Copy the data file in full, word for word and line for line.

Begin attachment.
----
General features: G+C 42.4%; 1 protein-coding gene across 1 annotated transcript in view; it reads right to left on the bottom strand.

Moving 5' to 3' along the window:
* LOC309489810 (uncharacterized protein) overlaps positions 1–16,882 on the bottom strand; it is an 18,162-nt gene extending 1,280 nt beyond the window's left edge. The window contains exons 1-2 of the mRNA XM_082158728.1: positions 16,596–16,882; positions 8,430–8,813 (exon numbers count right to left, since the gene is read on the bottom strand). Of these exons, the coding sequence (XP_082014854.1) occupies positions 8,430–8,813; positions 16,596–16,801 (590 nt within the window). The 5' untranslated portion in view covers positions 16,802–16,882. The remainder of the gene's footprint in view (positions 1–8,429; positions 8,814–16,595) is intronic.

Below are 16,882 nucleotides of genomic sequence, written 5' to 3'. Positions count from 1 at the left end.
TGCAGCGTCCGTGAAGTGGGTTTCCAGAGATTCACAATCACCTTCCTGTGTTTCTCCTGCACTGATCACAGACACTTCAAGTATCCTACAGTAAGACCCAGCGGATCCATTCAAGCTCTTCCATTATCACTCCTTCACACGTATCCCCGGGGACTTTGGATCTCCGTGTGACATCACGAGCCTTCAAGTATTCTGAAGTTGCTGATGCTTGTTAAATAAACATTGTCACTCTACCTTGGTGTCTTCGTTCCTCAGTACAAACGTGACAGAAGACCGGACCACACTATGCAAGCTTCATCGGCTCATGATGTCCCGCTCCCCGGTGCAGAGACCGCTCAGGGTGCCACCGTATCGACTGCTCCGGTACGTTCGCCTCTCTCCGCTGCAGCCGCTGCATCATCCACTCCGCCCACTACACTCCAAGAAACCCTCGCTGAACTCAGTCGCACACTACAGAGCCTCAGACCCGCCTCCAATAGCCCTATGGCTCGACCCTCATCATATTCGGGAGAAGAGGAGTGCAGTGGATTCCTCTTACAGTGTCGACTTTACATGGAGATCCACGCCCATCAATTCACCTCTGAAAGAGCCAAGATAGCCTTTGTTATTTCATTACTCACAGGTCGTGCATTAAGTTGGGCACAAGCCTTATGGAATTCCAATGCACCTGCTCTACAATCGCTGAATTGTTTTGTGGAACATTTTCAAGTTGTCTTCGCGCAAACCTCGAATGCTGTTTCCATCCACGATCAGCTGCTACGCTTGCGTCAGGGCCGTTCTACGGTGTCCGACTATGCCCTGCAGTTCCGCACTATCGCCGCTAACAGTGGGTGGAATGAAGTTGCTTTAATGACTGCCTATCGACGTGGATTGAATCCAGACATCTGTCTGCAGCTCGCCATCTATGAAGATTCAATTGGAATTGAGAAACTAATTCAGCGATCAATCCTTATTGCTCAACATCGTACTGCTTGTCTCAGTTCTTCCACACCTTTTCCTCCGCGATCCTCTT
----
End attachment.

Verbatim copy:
General features: G+C 42.4%; 1 protein-coding gene across 1 annotated transcript in view; it reads right to left on the bottom strand.

Moving 5' to 3' along the window:
* LOC309489810 (uncharacterized protein) overlaps positions 1–16,882 on the bottom strand; it is an 18,162-nt gene extending 1,280 nt beyond the window's left edge. The window contains exons 1-2 of the mRNA XM_082158728.1: positions 16,596–16,882; positions 8,430–8,813 (exon numbers count right to left, since the gene is read on the bottom strand). Of these exons, the coding sequence (XP_082014854.1) occupies positions 8,430–8,813; positions 16,596–16,801 (590 nt within the window). The 5' untranslated portion in view covers positions 16,802–16,882. The remainder of the gene's footprint in view (positions 1–8,429; positions 8,814–16,595) is intronic.

Below are 16,882 nucleotides of genomic sequence, written 5' to 3'. Positions count from 1 at the left end.
TGCAGCGTCCGTGAAGTGGGTTTCCAGAGATTCACAATCACCTTCCTGTGTTTCTCCTGCACTGATCACAGACACTTCAAGTATCCTACAGTAAGACCCAGCGGATCCATTCAAGCTCTTCCATTATCACTCCTTCACACGTATCCCCGGGGACTTTGGATCTCCGTGTGACATCACGAGCCTTCAAGTATTCTGAAGTTGCTGATGCTTGTTAAATAAACATTGTCACTCTACCTTGGTGTCTTCGTTCCTCAGTACAAACGTGACAGAAGACCGGACCACACTATGCAAGCTTCATCGGCTCATGATGTCCCGCTCCCCGGTGCAGAGACCGCTCAGGGTGCCACCGTATCGACTGCTCCGGTACGTTCGCCTCTCTCCGCTGCAGCCGCTGCATCATCCACTCCGCCCACTACACTCCAAGAAACCCTCGCTGAACTCAGTCGCACACTACAGAGCCTCAGACCCGCCTCCAATAGCCCTATGGCTCGACCCTCATCATATTCGGGAGAAGAGGAGTGCAGTGGATTCCTCTTACAGTGTCGACTTTACATGGAGATCCACGCCCATCAATTCACCTCTGAAAGAGCCAAGATAGCCTTTGTTATTTCATTACTCACAGGTCGTGCATTAAGTTGGGCACAAGCCTTATGGAATTCCAATGCACCTGCTCTACAATCGCTGAATTGTTTTGTGGAACATTTTCAAGTTGTCTTCGCGCAAACCTCGAATGCTGTTTCCATCCACGATCAGCTGCTACGCTTGCGTCAGGGCCGTTCTACGGTGTCCGACTATGCCCTGCAGTTCCGCACTATCGCCGCTAACAGTGGGTGGAATGAAGTTGCTTTAATGACTGCCTATCGACGTGGATTGAATCCAGACATCTGTCTGCAGCTCGCCATCTATGAAGATTCAATTGGAATTGAGAAACTAATTCAGCGATCAATCCTTATTGCTCAACATCGTACTGCTTGTCTCAGTTCTTCCACACCTTTTCCTCCGCGATCCTCTT